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Immediacy is the new buzzword for construction management: architect

Don Wall
Immediacy is the new buzzword for construction management: architect

Architect and author Brian Palmquist has spent decades analyzing construction management efficiencies and devising processes and acronyms to help designers and constructors work faster and better, but when invited to give a presentation at the recent Toronto Buildings Show, he laid out one simple tenet to strive for: immediacy.

Palmquist, the president of Quality-by-Design Consulting Ltd., the host of multiple LinkedIn groups and author of An Architect’s Guide to Construction, admitted he covers a lot of territory in his addresses in explaining that the title of his seminar — Designing your PATH through Construction in the Age of Immediacy — was negotiated from multiple possible options.

His presentation offered delegates a route to efficiency in construction management through his PATH approach, which includes four elements, four steps and three toolsets, leading to an evaluation of software based on 21 factors.

The age of immediacy, he said, began with the launch of the iPhone in 2007 and it means, simply, having all the information required for a job immediately available in your smartphone.

He uses the Google definition of immediacy, which is “the quality of bringing one into direct and instant involvement with something, giving rise to a sense of urgency or excitement.”

In today’s construction world, that means leaving behind paper, where he says many of his peers in the older generation are stuck, going beyond a laptop or computer, and exploring the growing number of powerful construction management apps that operate on a smartphone.

Architect Brian Palmquist, the president of Quality-by-Design Consulting Ltd. of Vancouver, discussed construction efficiencies at the recent Buildings Show in Toronto.
DON WALL — Architect Brian Palmquist, the president of Quality-by-Design Consulting Ltd. of Vancouver, discussed construction efficiencies at the recent Buildings Show in Toronto.

“In the old days, people would mail me a piece of mail, I’d get it in three days, I’d think about it and sent it back, so that’s six days,” he said.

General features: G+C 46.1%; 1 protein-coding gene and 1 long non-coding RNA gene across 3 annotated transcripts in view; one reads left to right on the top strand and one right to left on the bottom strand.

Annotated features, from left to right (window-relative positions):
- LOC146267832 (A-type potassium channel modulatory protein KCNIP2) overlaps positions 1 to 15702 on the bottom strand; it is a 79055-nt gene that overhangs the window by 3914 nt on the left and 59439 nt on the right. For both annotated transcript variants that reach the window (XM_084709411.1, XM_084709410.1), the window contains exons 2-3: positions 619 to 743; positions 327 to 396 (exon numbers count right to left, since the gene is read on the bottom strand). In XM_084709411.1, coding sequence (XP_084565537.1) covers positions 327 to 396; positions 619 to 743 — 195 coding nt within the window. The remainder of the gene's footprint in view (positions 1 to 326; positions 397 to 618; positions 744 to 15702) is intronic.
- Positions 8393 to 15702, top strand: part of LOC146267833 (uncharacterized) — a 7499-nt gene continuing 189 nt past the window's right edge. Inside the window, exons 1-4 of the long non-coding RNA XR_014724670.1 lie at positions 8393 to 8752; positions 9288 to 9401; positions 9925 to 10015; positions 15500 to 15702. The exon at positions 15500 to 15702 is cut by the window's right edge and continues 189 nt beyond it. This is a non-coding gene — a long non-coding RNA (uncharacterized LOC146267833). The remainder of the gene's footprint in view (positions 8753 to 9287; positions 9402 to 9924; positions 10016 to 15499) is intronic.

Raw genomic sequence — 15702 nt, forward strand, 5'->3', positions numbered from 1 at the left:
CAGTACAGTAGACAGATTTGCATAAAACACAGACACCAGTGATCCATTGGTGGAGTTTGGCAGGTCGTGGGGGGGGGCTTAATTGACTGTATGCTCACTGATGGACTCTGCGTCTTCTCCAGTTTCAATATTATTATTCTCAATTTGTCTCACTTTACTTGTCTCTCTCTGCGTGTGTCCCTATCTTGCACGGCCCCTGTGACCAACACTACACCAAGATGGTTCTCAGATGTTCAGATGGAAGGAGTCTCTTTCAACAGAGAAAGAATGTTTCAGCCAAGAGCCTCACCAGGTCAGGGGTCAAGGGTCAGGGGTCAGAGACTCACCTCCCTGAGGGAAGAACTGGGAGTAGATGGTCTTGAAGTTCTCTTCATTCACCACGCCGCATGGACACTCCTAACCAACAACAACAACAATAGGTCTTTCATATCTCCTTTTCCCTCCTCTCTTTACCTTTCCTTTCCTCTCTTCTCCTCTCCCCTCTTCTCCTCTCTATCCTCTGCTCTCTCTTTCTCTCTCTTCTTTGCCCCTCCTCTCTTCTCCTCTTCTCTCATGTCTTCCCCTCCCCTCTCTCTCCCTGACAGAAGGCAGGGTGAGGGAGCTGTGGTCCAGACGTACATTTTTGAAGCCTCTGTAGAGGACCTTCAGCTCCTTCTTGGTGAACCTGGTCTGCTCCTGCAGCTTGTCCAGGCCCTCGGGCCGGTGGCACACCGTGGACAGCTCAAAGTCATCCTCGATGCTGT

“We all managed to get things designed and built that way. But over time, immediacy has rendered that obsolete.”

At a time when an hour’s delay by a superintendent managing a construction site can cost $8,000, said Palmquist, such apps as ArchiSnapper, Closeout, Airtable, NoteVault and SmartSheet can co-ordinate a full array of tasks in the field and office and save hours of time in a day.

“There are still a lot of constructors or consultants who basically will say, ‘I’ll get to it.’ But they may not get to it for days during a critical time of the project, and that could be expensive as well as annoying,” he said.

Designers, especially his generation, Palmquist said, typically will go out to construction sites, make observations, go back to the office and spend two or three hours communicating the observations. When the contractor gets the report, he or she will spend two or three hours translating them into the digital system they use.

“What these let you do, they would save easily an hour or two each day of effort to do the same job,” he said. “You can spend that hour or two with your family or being more efficient and productive in other ways.”

Palmquist’s PATH steps are Prepare, Analyze, Trial and Harmonize; PATH elements are Principles, Attributes, Toolsets and Habits; and PATH toolsets are Paper, Analog, Digital and Immediate.

His system evaluates software — the toolsets — for their ability to enhance immediacy in the field using 12 factors, and he has identified nine further factors useful for evaluating software in the office. Palmquist has compared seven construction management software apps using the 21 criteria.

In the field, the first big factor is that the software must run on a smartphone, and fast. It ought to have a simple issues-management interface, it should be able to manage issues in the field and by location, it should work both online and offline, with easy image-capture and attachment, it should support dictated notes and produce high-quality reports, and it should be able to issue filtered reports from the field with immediate or delayed assignment.

In the office, important factors to consider include whether multiple team members can engage with the software without licences or extensive training, whether it can produce automatic daily update reports and useful records, and whether it has due date reminders, it supports calendar view, it integrates data in a calendar, it is cost effective to use and expand, and it is customizable.

Speed is absolutely essential, said Palmquist.

“In the field, it is the ability to capture, locate and combine observations and issues in 30 seconds or less that will make a huge difference because people will capture more, because it takes a lot less to do it, and they will spend less time dealing with that stuff in their offices,” he said.

Palmquist said organizing systems such as his PATH programs can improve efficiencies on a range of projects, with scalability from simple $5-million buildings to one $2-billion airport expansion he worked on. Besides time and cost savings, designers and constructors can achieve better integration of the construction process and better understanding of how to simplify and manage construction complexities.

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